Human beings and snowshoes go way back: there are relics of crude frame snowshoes from the glaciers of the Italian Dolomites dating to 3800 BC. We’ve long used various forms of the footwear to “float” atop the snow instead of trudge through it. For millennia, this ability was critical for survival; indigenous peoples, fur trappers, dog sledders and lumberjacks — moving through northern climates from Finland to Colorado — used the webbed attachments to conserve energy, complete tasks and even chase down enemies in the unforgiving snow.
Our modern relationship with snowshoes is less dramatic or dire but absolutely worth preserving, and pursuing, in case you haven’t strapped on a pair in a minute. We walk through some of the key benefits below.
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We’ve got a habit here of encouraging readers to go for a walk. We’ve sung the praises of taking weekend “super walks,” walking flights of stairs and prioritizing uneven terrain. Snowshoeing is a bonanza for all of the above yet offers an added element: moving through the snow (even when floating atop it) is an excellent challenge for the body. The snows creates resistance, which amplifies the effort needed — and the muscles engaged — for each step. You have to adopt a wider stance (to accommodate the shoes’ larger surface area) and lift your legs higher, which gets the quads, glutes and hamstrings firing. This will up your heart rate, in kind.
This is where calories meet their maker. Depending on your body profile and the specifics of your snowshoeing adventure (elevation, duration, etc.) you can expect to burn anywhere from 450 to 1,000 calories during a 60-minute session outdoors. That’s akin to jogging or cycling for an hour.
Why We Love It
Snowshoeing is a perfect outdoor activity for a time of year where it’s so easy to get stuck inside, which tends to only compound feelings of seasonal depression. We wrote here how mental benefits start to kick in when you spend up to 45 minutes outside during the coldest months of the year. If you live somewhere with a particularly dark or cold winter, snowshoeing is great on-ramp for the habit.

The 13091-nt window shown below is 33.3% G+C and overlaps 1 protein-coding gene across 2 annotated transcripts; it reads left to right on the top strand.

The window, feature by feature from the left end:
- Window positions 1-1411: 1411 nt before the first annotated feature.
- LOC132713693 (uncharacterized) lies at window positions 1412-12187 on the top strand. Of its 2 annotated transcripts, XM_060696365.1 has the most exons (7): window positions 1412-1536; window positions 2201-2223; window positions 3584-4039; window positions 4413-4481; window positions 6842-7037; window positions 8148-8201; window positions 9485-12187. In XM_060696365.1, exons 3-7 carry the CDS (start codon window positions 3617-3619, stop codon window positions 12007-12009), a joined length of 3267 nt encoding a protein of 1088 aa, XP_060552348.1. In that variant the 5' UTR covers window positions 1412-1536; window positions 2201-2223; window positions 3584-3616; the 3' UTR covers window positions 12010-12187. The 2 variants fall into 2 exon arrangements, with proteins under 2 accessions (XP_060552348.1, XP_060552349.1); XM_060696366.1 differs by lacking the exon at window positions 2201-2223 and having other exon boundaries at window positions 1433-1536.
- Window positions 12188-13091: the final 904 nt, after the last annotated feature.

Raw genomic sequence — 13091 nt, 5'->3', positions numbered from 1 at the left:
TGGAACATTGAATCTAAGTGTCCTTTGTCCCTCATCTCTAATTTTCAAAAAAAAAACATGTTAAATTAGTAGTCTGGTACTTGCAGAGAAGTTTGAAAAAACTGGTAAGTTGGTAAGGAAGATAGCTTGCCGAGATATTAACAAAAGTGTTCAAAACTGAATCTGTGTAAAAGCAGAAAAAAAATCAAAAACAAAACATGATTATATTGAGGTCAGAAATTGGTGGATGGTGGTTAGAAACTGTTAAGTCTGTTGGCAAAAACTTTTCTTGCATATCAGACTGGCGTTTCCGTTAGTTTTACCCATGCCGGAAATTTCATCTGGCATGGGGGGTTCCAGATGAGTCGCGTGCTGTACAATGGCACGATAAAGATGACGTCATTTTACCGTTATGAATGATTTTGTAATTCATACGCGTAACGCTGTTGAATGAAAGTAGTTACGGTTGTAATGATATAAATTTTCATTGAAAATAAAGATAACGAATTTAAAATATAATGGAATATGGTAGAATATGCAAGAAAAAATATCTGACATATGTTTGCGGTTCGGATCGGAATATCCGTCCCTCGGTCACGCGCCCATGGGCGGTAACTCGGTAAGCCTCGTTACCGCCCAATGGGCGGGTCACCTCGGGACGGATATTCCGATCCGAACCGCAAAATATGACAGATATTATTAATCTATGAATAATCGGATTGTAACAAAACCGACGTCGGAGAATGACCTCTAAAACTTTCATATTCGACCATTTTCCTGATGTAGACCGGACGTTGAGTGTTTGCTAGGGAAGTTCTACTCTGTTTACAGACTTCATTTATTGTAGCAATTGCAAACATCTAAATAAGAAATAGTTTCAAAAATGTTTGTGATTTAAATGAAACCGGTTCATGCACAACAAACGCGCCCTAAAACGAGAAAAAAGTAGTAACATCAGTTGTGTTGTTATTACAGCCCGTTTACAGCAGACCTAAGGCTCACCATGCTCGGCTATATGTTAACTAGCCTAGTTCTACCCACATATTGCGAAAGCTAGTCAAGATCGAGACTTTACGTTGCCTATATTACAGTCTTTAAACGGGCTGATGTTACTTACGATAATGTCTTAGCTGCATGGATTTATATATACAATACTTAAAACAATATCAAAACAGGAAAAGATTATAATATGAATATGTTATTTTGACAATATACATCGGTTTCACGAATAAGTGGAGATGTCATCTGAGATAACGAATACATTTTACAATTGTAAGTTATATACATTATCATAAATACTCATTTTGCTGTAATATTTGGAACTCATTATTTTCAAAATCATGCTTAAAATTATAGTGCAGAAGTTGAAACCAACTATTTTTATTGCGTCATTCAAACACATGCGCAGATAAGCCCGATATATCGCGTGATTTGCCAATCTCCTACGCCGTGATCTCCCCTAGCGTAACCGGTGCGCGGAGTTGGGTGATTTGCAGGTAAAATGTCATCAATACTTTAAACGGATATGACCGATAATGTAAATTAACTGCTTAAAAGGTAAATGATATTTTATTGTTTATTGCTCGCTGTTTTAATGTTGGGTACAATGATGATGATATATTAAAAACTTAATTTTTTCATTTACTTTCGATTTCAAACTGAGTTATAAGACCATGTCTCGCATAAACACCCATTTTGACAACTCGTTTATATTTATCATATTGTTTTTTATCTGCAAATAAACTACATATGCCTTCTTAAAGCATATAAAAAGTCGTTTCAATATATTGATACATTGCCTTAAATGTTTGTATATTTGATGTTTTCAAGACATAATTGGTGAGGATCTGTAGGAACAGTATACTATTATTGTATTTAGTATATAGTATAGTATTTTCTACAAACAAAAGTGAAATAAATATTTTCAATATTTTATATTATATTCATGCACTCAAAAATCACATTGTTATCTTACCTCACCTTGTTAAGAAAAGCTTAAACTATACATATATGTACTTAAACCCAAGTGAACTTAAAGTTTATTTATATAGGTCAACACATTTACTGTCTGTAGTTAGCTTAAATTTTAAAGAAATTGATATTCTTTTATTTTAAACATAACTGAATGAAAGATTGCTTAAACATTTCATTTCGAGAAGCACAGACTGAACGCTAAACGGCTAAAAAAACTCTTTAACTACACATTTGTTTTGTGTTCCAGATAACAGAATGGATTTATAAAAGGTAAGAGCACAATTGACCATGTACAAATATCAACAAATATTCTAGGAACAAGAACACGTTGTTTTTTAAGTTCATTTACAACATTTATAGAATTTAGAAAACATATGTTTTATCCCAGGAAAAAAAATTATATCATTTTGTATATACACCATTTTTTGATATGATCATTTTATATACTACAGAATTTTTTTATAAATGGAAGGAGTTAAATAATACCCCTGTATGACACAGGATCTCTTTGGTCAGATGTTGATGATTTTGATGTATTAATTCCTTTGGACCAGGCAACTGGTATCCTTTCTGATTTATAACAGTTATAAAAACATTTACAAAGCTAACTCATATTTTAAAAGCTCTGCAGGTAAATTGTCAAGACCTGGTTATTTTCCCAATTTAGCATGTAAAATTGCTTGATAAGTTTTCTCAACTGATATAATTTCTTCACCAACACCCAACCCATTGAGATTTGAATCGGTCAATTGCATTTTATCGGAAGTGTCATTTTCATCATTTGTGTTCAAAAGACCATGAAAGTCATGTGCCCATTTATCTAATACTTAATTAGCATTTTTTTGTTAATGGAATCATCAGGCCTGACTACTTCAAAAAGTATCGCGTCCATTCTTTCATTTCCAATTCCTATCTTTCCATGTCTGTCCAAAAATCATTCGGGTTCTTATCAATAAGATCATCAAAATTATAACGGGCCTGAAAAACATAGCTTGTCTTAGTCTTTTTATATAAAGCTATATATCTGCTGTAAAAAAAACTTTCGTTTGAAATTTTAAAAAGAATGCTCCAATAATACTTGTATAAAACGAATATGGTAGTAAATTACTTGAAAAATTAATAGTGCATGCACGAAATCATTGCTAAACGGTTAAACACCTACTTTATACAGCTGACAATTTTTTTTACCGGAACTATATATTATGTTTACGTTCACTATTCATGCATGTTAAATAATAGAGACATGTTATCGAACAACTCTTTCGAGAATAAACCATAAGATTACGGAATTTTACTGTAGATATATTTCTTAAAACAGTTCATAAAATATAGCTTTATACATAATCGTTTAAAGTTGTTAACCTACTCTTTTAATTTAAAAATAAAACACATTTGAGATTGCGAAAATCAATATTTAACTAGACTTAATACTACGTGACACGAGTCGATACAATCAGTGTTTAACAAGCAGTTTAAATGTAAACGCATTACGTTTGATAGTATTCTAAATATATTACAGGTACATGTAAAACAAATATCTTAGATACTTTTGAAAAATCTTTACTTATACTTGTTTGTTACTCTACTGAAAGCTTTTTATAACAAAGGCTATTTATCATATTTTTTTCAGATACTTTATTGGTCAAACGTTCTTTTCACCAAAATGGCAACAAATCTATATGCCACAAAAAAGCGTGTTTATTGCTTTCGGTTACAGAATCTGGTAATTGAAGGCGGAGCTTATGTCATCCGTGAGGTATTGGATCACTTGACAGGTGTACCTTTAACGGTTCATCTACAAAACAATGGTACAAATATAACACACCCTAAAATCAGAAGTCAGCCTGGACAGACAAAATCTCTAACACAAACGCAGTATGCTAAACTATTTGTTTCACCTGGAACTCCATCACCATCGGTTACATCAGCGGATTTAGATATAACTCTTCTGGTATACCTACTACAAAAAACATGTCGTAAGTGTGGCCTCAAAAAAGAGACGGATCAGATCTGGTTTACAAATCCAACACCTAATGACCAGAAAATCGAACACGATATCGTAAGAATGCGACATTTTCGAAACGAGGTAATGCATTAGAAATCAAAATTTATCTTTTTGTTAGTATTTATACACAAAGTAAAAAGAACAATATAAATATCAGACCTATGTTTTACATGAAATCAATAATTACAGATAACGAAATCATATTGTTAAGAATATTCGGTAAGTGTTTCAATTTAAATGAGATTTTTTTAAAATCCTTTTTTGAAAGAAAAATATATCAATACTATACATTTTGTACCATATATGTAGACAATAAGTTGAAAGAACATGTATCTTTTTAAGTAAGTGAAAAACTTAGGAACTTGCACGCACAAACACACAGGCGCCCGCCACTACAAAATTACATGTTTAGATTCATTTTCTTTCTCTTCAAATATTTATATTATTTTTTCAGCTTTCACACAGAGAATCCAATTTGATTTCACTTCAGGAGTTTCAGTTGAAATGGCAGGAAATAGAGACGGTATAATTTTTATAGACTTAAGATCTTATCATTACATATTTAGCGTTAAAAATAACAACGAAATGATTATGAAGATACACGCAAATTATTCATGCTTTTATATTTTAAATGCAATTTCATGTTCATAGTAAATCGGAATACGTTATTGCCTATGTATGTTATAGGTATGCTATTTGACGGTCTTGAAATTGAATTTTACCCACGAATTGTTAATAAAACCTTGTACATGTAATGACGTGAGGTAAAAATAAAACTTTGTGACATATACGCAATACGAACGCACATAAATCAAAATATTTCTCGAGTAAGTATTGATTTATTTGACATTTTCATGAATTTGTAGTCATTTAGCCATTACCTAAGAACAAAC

Assuming there’s snow on the ground, you’d be surprised how easily you can get the activity off the ground, too. You don’t have to drive to a mountain or state park. Just go to an un-shoveled soccer field or a golf course (where you’re confident you won’t get chased off). Walk around for an hour. Snowshoeing is low-impact, easily adaptable to your desired intensity for the day and, most importantly, fun as hell. How often do you get to walk in the footsteps of our wintry forebears?
What Do You Need?
Finally — and critically — snowshoes aren’t that expensive. Pretty much everything is expensive in the winter sports department, but you can pick up a good pair for $150 or less. Some brands bundle trekking poles as well, if that’s your thing, though you can usually get a decent set a la carte for an extra $40. (Definitely get the poles if you’re worried about your balance and anticipate setting out alone.)
There’s an irony that today’s snowshoes — with their lightweight, plastic, synthetic decking and metal crampons — would’ve been a literal lifesaver back in the day. And we’re using them to breathe in some fresh air and maybe spot a bird or two. But that’s okay. Instead of feeling guilty, let’s feel grateful this winter and get out in the snow.